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Slow start has cotton non-uniform statewide
MISSISSIPPI STATE -- Wet weather through most of spring doubled the time it takes to get cotton planted, and the crop was in widely varying stages of development by the end of June.
Will McCarty, cotton specialist with the Mississippi State University Extension Service, said the statewide crop is non-uniform because of excessive rains that delayed cotton plantings, drowned out emerging stands and stunted other areas. Some crops had to be replanted.
"Cotton ranges from just getting a good stand and starting to grow to cotton that has been blooming for two to three weeks," McCarty said. "We had very low levels of sunshine, much higher than normal rainfall and some cooler temperatures in May."
In general, cotton planted north of Highway 82 is more variable than that planted south of the highway. McCarty said he is still optimistic about the crop since cotton is an indeterminate perennial, meaning it never quits trying to grow.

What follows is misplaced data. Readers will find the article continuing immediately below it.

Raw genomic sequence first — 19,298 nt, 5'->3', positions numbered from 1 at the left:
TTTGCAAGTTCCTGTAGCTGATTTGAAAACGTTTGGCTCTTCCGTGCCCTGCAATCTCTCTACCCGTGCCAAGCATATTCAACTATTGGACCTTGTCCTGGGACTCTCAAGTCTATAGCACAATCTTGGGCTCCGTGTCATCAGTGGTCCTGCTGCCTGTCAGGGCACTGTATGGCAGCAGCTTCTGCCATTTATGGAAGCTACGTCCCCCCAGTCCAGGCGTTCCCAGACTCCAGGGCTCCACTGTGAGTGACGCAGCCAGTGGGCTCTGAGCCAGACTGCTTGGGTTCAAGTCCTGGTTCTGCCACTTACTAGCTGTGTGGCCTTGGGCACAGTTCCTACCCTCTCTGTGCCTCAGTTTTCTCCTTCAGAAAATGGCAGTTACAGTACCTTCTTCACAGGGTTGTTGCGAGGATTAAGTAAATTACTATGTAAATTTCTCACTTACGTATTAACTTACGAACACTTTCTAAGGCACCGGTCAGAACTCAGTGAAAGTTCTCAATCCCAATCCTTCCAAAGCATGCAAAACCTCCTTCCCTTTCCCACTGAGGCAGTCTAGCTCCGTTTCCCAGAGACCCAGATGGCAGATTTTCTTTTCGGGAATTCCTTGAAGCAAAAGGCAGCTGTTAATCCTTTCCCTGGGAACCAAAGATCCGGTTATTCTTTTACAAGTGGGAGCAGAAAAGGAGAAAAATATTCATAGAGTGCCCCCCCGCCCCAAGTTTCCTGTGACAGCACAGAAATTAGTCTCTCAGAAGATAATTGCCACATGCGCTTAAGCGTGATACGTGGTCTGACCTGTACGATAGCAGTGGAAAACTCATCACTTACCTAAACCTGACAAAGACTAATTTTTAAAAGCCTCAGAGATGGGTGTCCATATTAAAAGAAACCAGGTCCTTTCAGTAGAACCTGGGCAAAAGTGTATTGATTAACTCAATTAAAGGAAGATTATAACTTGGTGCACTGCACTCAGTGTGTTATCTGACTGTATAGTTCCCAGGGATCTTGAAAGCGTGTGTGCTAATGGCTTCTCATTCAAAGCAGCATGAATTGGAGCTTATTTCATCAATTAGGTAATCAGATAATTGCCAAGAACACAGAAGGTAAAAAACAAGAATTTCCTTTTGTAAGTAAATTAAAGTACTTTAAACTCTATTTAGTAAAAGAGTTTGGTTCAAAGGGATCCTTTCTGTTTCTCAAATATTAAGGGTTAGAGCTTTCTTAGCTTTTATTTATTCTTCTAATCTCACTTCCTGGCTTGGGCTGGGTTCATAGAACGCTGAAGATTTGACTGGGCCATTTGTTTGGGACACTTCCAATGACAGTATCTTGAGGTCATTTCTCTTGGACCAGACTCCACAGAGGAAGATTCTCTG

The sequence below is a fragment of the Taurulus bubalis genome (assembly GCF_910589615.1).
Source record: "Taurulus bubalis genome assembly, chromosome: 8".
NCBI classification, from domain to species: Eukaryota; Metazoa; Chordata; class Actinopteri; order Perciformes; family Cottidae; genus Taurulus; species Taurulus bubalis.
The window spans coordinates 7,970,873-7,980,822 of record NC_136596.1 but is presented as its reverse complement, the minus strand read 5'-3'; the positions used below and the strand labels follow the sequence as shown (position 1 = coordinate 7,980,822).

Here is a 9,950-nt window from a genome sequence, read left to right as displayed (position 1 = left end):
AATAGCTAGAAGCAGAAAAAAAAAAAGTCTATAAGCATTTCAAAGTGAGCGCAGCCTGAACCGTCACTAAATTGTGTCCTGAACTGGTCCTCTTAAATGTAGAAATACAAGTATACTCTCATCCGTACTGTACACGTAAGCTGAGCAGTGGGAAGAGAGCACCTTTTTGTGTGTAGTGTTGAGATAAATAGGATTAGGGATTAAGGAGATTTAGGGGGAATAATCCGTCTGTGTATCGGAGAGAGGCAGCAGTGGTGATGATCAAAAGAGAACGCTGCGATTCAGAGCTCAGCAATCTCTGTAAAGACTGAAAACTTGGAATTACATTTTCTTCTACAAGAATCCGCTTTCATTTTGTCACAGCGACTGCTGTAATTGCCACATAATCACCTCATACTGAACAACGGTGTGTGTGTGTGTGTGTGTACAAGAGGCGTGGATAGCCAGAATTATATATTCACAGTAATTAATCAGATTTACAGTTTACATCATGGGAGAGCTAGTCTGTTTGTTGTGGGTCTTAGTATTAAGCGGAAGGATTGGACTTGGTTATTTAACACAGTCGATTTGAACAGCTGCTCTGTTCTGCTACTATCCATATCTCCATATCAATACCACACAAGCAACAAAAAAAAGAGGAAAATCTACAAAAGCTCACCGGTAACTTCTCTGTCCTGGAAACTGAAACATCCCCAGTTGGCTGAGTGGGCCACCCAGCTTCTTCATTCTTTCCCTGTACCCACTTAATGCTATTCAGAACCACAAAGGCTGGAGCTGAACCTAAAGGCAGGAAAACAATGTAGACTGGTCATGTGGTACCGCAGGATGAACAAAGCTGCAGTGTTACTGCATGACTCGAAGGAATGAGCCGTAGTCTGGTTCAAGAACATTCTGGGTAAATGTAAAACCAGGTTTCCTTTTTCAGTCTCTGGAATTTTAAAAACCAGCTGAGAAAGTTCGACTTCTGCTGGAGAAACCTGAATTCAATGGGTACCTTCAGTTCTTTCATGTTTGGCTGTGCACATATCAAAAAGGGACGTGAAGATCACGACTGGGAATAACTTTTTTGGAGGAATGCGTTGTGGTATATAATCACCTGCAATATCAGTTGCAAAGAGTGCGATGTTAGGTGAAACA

"Cotton is a very resilient plant. It has the ability to take a lot of abuse and still come back and make a good crop if we have time," he said.
McCarty said state producers began planting cotton within the first 10 days of April, but didn't finish until the first 10 days of June. What should have been a four- to six-week planting window was stretched into eight to 10 weeks.
"Because cotton is at such different stages of development, we're set up to have a crop that will be very vulnerable to fall weather," McCarty said.
The crop's acreage is down some from last year because of weather problems at planting, but McCarty said it is still above 1.1 million acres.
To date, insect problems have been light to moderate with just some areas fighting aphids and plant bugs. In May, a lot of conventional cotton was hurt by herbicide drift from other fields during the high winds of that month.
"This crop has got problems, but we still have a long time to go until it is harvested. There's still plenty of time for Mississippi to have a good crop," he said.
If farmers could special-order the weather from now until harvest, McCarty said they'd get daytime temperatures in the low 90s, mild nighttime temperatures and 1 1/2 inches of rain every Friday afternoon so they could stay out of the fields on weekends.